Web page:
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Florida senator files Bill to allow teens to work in roofing and construction

Florida Sen. Corey Simon from Tallahassee has filed a bill aimed at changing the state’s child labor laws to allow older teens to work in roofing and construction.

Under existing state and federal laws, anyone under 18 is prohibited from being employed in jobs that deemed dangerous for younger workers, including meatpacking, mining, demolition work and working on any scaffolding, roofs or ladders more than six feet off the ground.

Bill SB 460 was filed Nov. 14 and, if enacted, would come into effect on July 1, 2024.

Simon wants to amend child labor regulations to allow 16-year-olds and 17-year-olds to work in roofing, scaffolding, and in residential and non-residential construction after completing a 10-hour training course from the federal Occupational Safety and Health Administration for OSHA certification.

Students would only be allowed to work under direct supervision of someone who is at least 21 years old and also has received OSHA 10 certification.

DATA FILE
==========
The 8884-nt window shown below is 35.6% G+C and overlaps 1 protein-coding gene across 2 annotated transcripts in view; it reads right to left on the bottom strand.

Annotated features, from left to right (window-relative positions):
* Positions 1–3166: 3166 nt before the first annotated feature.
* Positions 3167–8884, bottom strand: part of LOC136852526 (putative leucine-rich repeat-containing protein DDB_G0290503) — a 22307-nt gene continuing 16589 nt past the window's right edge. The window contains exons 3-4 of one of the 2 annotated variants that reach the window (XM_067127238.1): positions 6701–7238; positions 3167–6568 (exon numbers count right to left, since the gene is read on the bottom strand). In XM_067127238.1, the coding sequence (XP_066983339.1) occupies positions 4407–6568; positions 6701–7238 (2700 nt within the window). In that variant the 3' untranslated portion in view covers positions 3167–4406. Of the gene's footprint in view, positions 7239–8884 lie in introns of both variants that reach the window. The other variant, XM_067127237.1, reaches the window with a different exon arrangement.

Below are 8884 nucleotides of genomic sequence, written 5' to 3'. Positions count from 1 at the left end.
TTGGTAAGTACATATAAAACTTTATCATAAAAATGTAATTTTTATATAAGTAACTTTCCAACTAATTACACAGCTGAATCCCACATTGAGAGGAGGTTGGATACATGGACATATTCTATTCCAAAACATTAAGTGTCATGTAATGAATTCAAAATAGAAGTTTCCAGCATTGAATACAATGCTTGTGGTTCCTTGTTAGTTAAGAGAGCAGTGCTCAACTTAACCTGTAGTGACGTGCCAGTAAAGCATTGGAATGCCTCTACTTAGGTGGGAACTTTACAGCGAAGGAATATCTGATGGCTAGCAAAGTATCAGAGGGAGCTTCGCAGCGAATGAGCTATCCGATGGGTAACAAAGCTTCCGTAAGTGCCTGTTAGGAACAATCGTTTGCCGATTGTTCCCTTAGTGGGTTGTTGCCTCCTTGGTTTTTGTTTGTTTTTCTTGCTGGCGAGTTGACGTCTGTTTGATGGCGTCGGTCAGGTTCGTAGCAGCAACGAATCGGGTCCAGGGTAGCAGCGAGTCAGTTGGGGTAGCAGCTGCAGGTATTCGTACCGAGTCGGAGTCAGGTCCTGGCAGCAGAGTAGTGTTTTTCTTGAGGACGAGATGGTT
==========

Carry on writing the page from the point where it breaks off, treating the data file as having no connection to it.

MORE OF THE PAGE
Requirements would also be amended to require an annual career fair allowing certain employers to meet with students regarding career and technical education; revise requirements for certain courses to receive the same rate as honors courses for purposes of student grade point averages; and change the qualifications for specified teachers of career programs.

According to Simon, his goal is to fill a labor shortage caused by a crackdown on employing undocumented workers and enhance career and technical education for youth.

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